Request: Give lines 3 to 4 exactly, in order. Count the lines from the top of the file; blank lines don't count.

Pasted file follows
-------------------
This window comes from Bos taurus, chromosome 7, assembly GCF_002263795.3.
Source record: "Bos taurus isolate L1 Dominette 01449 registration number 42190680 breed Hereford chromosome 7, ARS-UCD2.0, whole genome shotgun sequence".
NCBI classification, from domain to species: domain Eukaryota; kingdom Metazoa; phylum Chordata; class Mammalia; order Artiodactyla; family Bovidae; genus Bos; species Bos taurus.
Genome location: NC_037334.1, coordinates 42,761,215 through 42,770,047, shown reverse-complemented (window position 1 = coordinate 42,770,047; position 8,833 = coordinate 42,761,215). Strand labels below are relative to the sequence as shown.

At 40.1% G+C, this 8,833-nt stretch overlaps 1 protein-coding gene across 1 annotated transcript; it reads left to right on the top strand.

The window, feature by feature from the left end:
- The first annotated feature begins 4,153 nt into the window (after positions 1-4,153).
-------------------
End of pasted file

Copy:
NCBI classification, from domain to species: domain Eukaryota; kingdom Metazoa; phylum Chordata; class Mammalia; order Artiodactyla; family Bovidae; genus Bos; species Bos taurus.
Genome location: NC_037334.1, coordinates 42,761,215 through 42,770,047, shown reverse-complemented (window position 1 = coordinate 42,770,047; position 8,833 = coordinate 42,761,215). Strand labels below are relative to the sequence as shown.